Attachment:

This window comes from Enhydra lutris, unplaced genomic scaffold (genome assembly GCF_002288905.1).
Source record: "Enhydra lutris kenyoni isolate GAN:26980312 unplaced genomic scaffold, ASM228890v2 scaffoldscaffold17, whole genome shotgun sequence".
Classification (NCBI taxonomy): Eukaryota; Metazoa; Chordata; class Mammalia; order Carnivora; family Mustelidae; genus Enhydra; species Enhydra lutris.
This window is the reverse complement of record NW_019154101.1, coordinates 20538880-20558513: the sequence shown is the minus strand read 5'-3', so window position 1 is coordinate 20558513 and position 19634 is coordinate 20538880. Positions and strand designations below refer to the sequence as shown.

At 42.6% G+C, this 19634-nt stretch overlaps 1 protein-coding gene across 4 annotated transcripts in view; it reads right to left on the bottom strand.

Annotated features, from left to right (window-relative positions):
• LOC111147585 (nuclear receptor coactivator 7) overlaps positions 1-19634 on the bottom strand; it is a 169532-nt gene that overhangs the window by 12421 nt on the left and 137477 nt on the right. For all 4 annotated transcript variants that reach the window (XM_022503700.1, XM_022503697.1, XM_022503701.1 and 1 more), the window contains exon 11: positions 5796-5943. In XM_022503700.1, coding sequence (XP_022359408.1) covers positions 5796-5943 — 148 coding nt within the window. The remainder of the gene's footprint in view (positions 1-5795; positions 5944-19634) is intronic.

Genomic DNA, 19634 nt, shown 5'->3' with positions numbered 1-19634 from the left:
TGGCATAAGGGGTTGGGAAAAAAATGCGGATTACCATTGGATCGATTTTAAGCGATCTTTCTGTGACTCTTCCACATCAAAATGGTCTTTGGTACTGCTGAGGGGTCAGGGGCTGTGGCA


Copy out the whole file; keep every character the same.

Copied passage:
This window comes from Enhydra lutris, unplaced genomic scaffold (genome assembly GCF_002288905.1).
Source record: "Enhydra lutris kenyoni isolate GAN:26980312 unplaced genomic scaffold, ASM228890v2 scaffoldscaffold17, whole genome shotgun sequence".
Classification (NCBI taxonomy): Eukaryota; Metazoa; Chordata; class Mammalia; order Carnivora; family Mustelidae; genus Enhydra; species Enhydra lutris.
This window is the reverse complement of record NW_019154101.1, coordinates 20538880-20558513: the sequence shown is the minus strand read 5'-3', so window position 1 is coordinate 20558513 and position 19634 is coordinate 20538880. Positions and strand designations below refer to the sequence as shown.

At 42.6% G+C, this 19634-nt stretch overlaps 1 protein-coding gene across 4 annotated transcripts in view; it reads right to left on the bottom strand.

Annotated features, from left to right (window-relative positions):
• LOC111147585 (nuclear receptor coactivator 7) overlaps positions 1-19634 on the bottom strand; it is a 169532-nt gene that overhangs the window by 12421 nt on the left and 137477 nt on the right. For all 4 annotated transcript variants that reach the window (XM_022503700.1, XM_022503697.1, XM_022503701.1 and 1 more), the window contains exon 11: positions 5796-5943. In XM_022503700.1, coding sequence (XP_022359408.1) covers positions 5796-5943 — 148 coding nt within the window. The remainder of the gene's footprint in view (positions 1-5795; positions 5944-19634) is intronic.

Genomic DNA, 19634 nt, shown 5'->3' with positions numbered 1-19634 from the left:
TGGCATAAGGGGTTGGGAAAAAAATGCGGATTACCATTGGATCGATTTTAAGCGATCTTTCTGTGACTCTTCCACATCAAAATGGTCTTTGGTACTGCTGAGGGGTCAGGGGCTGTGGCA